Segmented file-transfer is a software method that is intended to improve file download speed. It works by simultaneously downloading different portions of the computer file sourced from either multiple servers or from a single server, recombining the parts into the single file requested. The majority of Download Manager applications work in this way.
SonicStage is the name for Sony software that is used for managing portable devices when they are plugged into a computer running Microsoft Windows. It comprises a music player and library manager, similar to iTunes, Windows Media Player and RealPlayer. It is used to manage the library of ATRAC OMG/OMA and MP3 recordings on a PC. It was first used in VAIO PCs put on the Japanese market in October 2001, and superseded OpenMG Jukebox. Version 2 was found on 2004 model products, and Version 3 on 2005 model products.
Background Intelligent Transfer Service (BITS) is a component of Microsoft Windows XP and later iterations of the operating systems, which facilitates asynchronous, prioritized, and throttled transfer of files between machines using idle network bandwidth. It is most commonly used by recent versions of Windows Update, Microsoft Update, Windows Server Update Services, and System Center Configuration Manager to deliver software updates to clients, Microsoft's anti-virus scanner Microsoft Security Essentials to fetch signature updates, and is also used by Microsoft's instant messaging products to transfer files. BITS is exposed through the Component Object Model (COM).
Mind uploading, whole brain emulation, or substrate-independent minds is a use of a computer or another substrate as an emulated human brain. The term "mind transfer" also refers to a hypothetical transfer of a mind from one biological brain to another. Uploaded minds and societies of minds, often in simulated realities, are recurring themes in science-fiction novels and films since the 1950s.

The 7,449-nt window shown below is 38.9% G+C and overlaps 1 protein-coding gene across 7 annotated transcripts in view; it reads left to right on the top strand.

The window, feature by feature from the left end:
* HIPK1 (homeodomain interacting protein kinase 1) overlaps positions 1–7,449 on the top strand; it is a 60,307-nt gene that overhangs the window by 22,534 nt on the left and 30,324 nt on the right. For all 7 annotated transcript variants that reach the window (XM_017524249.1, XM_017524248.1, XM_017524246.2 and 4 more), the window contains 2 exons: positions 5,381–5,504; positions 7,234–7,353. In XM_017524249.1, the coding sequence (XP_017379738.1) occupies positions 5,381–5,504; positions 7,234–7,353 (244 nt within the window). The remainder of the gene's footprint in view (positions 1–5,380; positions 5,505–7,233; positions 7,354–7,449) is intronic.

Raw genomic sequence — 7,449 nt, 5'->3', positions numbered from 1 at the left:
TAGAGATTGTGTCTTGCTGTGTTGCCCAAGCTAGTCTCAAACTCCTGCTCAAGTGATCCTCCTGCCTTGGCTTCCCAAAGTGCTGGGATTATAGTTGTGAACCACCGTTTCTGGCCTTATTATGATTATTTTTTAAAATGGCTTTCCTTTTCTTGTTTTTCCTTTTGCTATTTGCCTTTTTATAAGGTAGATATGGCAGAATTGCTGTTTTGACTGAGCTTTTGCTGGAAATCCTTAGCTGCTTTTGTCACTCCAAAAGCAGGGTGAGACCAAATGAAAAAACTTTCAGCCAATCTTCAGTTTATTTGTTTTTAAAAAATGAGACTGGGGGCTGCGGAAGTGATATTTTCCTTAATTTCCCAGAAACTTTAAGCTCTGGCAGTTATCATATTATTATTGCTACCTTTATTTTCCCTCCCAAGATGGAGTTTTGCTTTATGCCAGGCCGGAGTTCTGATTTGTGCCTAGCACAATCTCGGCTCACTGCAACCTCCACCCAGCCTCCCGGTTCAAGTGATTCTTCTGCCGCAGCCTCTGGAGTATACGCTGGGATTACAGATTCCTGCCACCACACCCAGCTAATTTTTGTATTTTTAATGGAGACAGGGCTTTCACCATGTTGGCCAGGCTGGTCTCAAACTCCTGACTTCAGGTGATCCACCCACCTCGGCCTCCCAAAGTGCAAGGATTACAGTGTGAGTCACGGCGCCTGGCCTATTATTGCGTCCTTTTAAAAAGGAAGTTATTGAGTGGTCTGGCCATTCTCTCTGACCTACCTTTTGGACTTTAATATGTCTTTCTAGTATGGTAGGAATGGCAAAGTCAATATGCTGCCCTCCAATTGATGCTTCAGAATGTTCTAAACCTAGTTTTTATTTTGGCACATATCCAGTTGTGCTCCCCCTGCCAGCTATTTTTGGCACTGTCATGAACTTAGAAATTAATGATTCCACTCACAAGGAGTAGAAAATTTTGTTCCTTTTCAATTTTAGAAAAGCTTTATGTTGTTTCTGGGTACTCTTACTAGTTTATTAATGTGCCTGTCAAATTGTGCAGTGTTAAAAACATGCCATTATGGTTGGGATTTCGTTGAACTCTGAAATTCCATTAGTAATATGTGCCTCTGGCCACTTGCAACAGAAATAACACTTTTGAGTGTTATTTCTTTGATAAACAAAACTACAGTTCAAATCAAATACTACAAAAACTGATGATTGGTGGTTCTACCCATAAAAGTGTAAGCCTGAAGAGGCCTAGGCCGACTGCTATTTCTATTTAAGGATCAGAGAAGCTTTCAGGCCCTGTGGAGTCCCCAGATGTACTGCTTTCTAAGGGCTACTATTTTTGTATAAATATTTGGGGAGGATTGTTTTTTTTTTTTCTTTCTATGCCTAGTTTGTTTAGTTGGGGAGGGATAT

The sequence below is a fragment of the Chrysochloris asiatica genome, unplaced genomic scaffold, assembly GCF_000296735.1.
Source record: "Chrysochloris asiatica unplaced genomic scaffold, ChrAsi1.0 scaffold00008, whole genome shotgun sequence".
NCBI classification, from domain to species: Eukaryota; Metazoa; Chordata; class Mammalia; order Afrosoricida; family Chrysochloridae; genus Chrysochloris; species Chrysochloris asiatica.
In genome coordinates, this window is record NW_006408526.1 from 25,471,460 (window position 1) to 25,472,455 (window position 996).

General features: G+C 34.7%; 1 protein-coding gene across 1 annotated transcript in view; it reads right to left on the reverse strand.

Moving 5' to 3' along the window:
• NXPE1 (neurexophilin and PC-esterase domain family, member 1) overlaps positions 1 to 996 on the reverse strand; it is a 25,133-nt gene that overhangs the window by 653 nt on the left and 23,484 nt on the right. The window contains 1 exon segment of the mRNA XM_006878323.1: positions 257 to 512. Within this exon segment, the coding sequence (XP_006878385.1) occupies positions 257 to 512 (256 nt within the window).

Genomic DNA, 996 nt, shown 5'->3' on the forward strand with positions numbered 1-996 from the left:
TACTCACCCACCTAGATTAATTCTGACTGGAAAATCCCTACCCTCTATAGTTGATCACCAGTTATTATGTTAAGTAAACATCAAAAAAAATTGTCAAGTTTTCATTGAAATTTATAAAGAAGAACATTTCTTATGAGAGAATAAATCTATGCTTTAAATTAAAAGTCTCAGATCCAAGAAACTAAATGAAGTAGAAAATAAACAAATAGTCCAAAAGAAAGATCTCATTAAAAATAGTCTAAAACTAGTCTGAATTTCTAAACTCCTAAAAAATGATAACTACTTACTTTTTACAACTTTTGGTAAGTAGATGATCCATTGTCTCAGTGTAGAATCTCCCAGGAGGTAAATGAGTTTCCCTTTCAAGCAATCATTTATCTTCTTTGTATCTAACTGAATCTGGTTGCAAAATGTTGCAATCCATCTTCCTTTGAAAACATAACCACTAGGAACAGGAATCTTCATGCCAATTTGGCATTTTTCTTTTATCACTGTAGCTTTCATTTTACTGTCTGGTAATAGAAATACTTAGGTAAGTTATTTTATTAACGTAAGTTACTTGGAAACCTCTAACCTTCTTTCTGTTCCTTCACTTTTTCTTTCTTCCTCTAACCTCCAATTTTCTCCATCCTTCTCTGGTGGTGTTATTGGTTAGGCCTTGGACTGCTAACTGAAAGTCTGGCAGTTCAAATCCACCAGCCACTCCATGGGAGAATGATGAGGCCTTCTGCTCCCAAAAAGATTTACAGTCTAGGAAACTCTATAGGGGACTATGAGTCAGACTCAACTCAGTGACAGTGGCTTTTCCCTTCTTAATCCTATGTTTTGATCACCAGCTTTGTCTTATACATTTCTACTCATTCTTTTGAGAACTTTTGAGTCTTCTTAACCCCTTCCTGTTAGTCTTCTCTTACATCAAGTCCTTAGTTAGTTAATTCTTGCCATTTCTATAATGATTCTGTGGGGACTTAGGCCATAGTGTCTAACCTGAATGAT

Migration Assistant is a utility by Apple Inc. that transfers data, user accounts, computer settings and apps from one Macintosh computer to another computer, or from a full drive backup. As of OS X Lion and later, it can also migrate contacts, calendars, and email accounts and other files from Microsoft Windows. Migration Assistant can be used during initial setup of a new computer or run manually on a system that has already been set up. It may be used multiple times to copy only applications, user account(s), or settings. Its primary purpose is to duplicate the contents and configuration of an existing computer user account(s) on a new one.
This is a glossary of jargon related to peer-to-peer file sharing via the BitTorrent protocol.
This is a comparison of online backup services.
Dropbox is a file hosting service operated by the American company Dropbox, Inc., headquartered in San Francisco, California, that offers cloud storage, file synchronization, personal cloud, and client software. Dropbox was founded in 2007 by MIT students Drew Houston and Arash Ferdowsi as a startup company, with initial funding from seed accelerator Y Combinator.
Sideloading is a term used mostly on the Internet, similar to "upload" and "download", but in reference to the process of transferring files between two local devices, in particular between a computer and a mobile device such as a mobile phone, smartphone, PDA, tablet, portable media player or e-reader.
The 2045 Initiative is a nonprofit organization that develops a network and community of researchers in the field of life extension, focusing on combining brain emulation and robotics to create forms of cyborgs. It was founded by Russian entrepreneur Dmitry Itskov in February 2011 with the participation of Russian specialists in the field of neural interfaces, robotics, artificial organs and systems. Philippe van Nedervelde serves as the Director of International Development